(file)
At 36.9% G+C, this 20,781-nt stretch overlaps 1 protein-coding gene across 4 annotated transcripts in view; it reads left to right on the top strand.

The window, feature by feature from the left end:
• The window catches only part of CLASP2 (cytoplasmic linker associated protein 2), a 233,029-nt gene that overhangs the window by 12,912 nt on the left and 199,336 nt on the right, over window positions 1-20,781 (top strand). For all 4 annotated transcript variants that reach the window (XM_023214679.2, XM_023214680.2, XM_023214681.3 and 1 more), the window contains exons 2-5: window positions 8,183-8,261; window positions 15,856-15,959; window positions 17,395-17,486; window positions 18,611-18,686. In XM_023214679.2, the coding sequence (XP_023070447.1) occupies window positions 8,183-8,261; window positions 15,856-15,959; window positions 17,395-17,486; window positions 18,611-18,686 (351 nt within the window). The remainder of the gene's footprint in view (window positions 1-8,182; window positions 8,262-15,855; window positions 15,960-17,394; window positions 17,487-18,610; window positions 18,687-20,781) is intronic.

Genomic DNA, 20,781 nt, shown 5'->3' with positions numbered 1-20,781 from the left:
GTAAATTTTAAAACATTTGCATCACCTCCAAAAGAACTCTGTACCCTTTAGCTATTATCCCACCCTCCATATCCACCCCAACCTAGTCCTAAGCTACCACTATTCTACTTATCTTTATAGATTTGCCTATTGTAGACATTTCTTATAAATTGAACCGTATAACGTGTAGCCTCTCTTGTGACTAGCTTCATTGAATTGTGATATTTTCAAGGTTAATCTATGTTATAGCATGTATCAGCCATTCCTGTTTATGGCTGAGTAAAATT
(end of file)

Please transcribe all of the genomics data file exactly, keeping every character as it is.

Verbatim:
At 36.9% G+C, this 20,781-nt stretch overlaps 1 protein-coding gene across 4 annotated transcripts in view; it reads left to right on the top strand.

The window, feature by feature from the left end:
• The window catches only part of CLASP2 (cytoplasmic linker associated protein 2), a 233,029-nt gene that overhangs the window by 12,912 nt on the left and 199,336 nt on the right, over window positions 1-20,781 (top strand). For all 4 annotated transcript variants that reach the window (XM_023214679.2, XM_023214680.2, XM_023214681.3 and 1 more), the window contains exons 2-5: window positions 8,183-8,261; window positions 15,856-15,959; window positions 17,395-17,486; window positions 18,611-18,686. In XM_023214679.2, the coding sequence (XP_023070447.1) occupies window positions 8,183-8,261; window positions 15,856-15,959; window positions 17,395-17,486; window positions 18,611-18,686 (351 nt within the window). The remainder of the gene's footprint in view (window positions 1-8,182; window positions 8,262-15,855; window positions 15,960-17,394; window positions 17,487-18,610; window positions 18,687-20,781) is intronic.

Genomic DNA, 20,781 nt, shown 5'->3' with positions numbered 1-20,781 from the left:
GTAAATTTTAAAACATTTGCATCACCTCCAAAAGAACTCTGTACCCTTTAGCTATTATCCCACCCTCCATATCCACCCCAACCTAGTCCTAAGCTACCACTATTCTACTTATCTTTATAGATTTGCCTATTGTAGACATTTCTTATAAATTGAACCGTATAACGTGTAGCCTCTCTTGTGACTAGCTTCATTGAATTGTGATATTTTCAAGGTTAATCTATGTTATAGCATGTATCAGCCATTCCTGTTTATGGCTGAGTAAAATT